"It was always the small things, the links between people and where they could lead."
Fossum doesn't normalize violence, and while Sejer takes a secondary role in the plot, he is used effectively to show the impact of brutality on those in its wake. Hell Fire is more a compelling study of character and hardscrabble living than a strict procedural, and even the most dismal scenes and mundane tasks are absorbing. The plot is a tight, slow burn that details the hardships of two mothers and their sons, putting them through the wringer as the date of the murders approaches and their lives intersect.
STREET SENSE: Hell Fire reads like a documentary view of life on society's fringes. I appreciated Fossum's real-world view. There are no superheroes here, no fantastical discovery or event that makes this story sensational. It's gritty reality, from both ends of the murder. This is the first of Fossum's Inspector Sejer series that I've read, but it certainly won't be the last.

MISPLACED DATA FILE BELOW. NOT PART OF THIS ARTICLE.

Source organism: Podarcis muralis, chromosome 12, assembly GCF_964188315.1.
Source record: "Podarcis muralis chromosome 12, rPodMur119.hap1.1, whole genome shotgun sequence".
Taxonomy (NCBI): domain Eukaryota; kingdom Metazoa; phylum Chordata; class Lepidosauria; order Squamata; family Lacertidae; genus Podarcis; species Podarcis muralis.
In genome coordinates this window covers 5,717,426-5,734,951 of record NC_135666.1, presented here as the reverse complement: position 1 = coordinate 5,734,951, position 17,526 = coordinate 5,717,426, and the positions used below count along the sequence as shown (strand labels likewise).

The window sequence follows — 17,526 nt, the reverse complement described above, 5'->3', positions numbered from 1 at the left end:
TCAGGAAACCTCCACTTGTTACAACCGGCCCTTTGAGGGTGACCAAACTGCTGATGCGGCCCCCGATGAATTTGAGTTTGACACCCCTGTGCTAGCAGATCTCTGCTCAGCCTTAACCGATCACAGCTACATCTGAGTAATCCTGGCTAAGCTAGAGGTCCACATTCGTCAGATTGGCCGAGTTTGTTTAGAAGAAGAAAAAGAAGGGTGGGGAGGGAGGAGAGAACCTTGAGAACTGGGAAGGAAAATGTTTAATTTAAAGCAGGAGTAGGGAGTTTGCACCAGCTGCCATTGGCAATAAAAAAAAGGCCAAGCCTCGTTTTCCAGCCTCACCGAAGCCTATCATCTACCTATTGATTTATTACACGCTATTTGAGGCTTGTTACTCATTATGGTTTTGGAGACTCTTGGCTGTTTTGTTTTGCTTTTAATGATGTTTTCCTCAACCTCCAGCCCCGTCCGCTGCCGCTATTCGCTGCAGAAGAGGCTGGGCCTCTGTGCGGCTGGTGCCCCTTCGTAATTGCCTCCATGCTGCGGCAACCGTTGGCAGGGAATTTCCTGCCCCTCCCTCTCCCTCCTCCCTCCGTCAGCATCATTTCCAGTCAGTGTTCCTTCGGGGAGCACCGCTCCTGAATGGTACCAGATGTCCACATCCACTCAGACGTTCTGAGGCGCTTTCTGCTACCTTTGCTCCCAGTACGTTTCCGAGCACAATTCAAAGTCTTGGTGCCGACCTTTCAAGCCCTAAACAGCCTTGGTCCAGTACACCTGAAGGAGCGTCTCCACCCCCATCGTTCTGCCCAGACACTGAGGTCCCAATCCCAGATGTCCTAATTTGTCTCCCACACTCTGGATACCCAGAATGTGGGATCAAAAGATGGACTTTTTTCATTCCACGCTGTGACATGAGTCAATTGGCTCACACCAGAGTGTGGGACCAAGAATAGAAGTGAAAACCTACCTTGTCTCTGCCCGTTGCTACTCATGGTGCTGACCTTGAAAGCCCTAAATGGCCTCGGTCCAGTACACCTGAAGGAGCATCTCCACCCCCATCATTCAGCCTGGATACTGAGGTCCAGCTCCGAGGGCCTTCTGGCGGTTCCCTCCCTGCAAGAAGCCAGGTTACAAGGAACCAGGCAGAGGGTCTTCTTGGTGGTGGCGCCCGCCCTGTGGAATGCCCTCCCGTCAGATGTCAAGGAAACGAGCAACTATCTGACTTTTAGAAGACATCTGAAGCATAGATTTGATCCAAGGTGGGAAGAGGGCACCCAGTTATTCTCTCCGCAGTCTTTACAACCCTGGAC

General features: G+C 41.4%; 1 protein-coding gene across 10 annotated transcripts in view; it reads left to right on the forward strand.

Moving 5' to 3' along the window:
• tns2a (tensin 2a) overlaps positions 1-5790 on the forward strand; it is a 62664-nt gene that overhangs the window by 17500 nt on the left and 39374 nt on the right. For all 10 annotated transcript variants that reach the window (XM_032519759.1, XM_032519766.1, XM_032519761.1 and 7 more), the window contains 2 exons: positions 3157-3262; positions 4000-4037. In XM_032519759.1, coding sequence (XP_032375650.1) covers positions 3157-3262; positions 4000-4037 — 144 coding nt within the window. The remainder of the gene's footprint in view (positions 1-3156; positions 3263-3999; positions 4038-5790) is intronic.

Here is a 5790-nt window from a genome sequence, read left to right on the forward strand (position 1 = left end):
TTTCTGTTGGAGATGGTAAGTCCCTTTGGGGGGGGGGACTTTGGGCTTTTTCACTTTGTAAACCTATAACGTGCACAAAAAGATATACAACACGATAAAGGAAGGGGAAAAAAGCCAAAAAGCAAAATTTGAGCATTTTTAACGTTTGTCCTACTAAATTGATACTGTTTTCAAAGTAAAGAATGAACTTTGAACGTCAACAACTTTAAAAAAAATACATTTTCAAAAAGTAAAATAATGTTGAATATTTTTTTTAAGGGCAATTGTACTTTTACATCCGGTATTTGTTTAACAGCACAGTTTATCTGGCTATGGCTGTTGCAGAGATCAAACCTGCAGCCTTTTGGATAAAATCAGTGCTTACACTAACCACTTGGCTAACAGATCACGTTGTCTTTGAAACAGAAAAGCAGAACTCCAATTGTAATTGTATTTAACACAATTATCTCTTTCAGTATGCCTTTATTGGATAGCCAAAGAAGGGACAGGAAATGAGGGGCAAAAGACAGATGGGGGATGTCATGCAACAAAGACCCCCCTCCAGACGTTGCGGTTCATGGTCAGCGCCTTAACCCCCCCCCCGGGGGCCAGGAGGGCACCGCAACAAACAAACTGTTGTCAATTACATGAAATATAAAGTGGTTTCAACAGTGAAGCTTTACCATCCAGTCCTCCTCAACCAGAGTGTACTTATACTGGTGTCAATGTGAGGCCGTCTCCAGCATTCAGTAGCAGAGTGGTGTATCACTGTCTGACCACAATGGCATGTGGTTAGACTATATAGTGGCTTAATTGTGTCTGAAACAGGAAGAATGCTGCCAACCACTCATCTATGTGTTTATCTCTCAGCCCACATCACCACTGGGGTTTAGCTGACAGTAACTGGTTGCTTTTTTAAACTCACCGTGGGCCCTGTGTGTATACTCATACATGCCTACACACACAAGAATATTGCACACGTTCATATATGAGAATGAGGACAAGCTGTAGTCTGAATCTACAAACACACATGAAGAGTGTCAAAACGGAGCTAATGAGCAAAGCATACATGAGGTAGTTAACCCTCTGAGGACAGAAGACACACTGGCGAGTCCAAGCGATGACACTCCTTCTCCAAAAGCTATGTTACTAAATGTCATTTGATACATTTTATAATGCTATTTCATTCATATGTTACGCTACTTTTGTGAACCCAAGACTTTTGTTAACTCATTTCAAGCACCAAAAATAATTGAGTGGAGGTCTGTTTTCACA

A FAVORITE PASSAGE: Bonnie looked at his large white ear, and thought suddenly that it reminded her of a beautiful conch shell. She wondered, if she put her ear to his, whether she would hear the sound of his long life. Which was over now.
COVER NERD SAYS: Hell Fire's cover is somewhat plain and basic, yet the fire image remains provocative. I think Fossum's name might be the biggest draw here, so couldn't argue with a larger font on that front, even though I really like the way her name sits on this cover. The fiery image alone would probably get me to pick this one up, but wouldn't be enough to get me to purchase it without knowing more.
A version of this review originally appeared in Shelf Awareness and is reprinted here with permission.